The lead single from the LP was "Me Myself and I" which would go on to become De La Soul's only top 40 hit (at #34), while the album would reach #24 and go platinum. At the time, the group's positive message and broad use of samples seemed to be pushing hip hop in an upbeat, artistic direction; it was easy to believe that this was the beginning of a new era. This sense of a movement was reinforced by the Native Tongues collective, which was a grouping of artists (led by De La Soul, A Tribe Called Quest and Jungle Brothers) who shared a musical vision that was positive, laid-back and somewhat Afrocentric.
Unfortunately, things did not go according to plan for De La Soul. First, The Turtles sued the band for not obtaining permission to use their song "You Showed Me" as a sample (in "Transmitting Live from Mars"). The Turtles eventually won the case, which had a huge impact on the rap industry, as samples now had to be cleared (and paid for) prior to work being released. This delayed the group's second album, and made it more difficult to produce the layered songs that they favored.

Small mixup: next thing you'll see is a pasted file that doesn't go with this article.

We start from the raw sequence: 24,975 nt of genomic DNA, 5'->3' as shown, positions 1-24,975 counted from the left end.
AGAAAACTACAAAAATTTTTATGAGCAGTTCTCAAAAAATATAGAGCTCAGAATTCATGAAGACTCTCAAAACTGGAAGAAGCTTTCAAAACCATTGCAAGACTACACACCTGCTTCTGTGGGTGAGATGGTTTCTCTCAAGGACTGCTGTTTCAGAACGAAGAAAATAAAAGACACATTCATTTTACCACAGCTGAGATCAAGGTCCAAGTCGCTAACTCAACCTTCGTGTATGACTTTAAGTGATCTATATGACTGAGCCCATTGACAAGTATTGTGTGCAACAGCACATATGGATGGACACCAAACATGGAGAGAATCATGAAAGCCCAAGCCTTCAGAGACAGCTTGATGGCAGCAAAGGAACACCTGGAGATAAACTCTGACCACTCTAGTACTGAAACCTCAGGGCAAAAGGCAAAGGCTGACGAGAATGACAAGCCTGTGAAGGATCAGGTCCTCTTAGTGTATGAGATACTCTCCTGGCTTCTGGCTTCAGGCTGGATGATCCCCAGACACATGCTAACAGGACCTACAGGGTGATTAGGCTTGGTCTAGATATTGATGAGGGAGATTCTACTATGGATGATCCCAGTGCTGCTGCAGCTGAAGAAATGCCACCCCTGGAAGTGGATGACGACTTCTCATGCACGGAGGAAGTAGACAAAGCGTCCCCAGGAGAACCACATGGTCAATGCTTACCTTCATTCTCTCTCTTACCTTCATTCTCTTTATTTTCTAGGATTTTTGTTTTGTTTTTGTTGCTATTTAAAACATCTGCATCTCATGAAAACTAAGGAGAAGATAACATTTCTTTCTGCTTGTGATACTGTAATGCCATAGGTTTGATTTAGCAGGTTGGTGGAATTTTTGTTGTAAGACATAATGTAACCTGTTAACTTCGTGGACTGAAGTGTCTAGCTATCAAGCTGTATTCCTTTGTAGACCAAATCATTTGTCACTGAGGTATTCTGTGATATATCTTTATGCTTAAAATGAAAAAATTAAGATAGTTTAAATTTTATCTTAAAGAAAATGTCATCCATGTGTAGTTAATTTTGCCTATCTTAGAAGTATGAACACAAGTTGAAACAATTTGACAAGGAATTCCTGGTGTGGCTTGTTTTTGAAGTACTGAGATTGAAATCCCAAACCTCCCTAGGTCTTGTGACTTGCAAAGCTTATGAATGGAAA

In addition, the group had a difficult time artistically as their recordings varied in style but did not resonate as well with critics and listeners. To my ear, it almost sounds as if they were trying to find their sound, something that became more difficult after the industry's shift to gangster rap in the early 1990's. While the band continued to record, their audience seemed to shrink with every record. To their credit, De La Soul has stayed together and continues to record to the present day.